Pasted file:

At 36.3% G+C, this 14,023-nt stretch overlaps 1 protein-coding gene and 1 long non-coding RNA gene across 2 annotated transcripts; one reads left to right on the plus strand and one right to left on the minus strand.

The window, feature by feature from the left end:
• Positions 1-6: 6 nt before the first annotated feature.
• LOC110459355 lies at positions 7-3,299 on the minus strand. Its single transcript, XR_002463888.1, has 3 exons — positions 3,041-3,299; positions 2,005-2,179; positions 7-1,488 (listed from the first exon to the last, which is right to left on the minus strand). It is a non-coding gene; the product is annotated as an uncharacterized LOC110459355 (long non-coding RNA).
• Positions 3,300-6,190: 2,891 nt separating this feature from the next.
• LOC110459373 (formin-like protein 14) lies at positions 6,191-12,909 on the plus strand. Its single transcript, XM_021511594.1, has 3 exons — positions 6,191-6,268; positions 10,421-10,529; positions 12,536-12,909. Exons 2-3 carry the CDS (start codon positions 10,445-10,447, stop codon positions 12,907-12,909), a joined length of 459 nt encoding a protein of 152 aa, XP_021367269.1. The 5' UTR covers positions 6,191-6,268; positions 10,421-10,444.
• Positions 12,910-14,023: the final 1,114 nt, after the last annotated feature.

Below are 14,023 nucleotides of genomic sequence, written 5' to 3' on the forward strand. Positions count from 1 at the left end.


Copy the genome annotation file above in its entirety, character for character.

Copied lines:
At 36.3% G+C, this 14,023-nt stretch overlaps 1 protein-coding gene and 1 long non-coding RNA gene across 2 annotated transcripts; one reads left to right on the plus strand and one right to left on the minus strand.

The window, feature by feature from the left end:
• Positions 1-6: 6 nt before the first annotated feature.
• LOC110459355 lies at positions 7-3,299 on the minus strand. Its single transcript, XR_002463888.1, has 3 exons — positions 3,041-3,299; positions 2,005-2,179; positions 7-1,488 (listed from the first exon to the last, which is right to left on the minus strand). It is a non-coding gene; the product is annotated as an uncharacterized LOC110459355 (long non-coding RNA).
• Positions 3,300-6,190: 2,891 nt separating this feature from the next.
• LOC110459373 (formin-like protein 14) lies at positions 6,191-12,909 on the plus strand. Its single transcript, XM_021511594.1, has 3 exons — positions 6,191-6,268; positions 10,421-10,529; positions 12,536-12,909. Exons 2-3 carry the CDS (start codon positions 10,445-10,447, stop codon positions 12,907-12,909), a joined length of 459 nt encoding a protein of 152 aa, XP_021367269.1. The 5' UTR covers positions 6,191-6,268; positions 10,421-10,444.
• Positions 12,910-14,023: the final 1,114 nt, after the last annotated feature.

Below are 14,023 nucleotides of genomic sequence, written 5' to 3' on the forward strand. Positions count from 1 at the left end.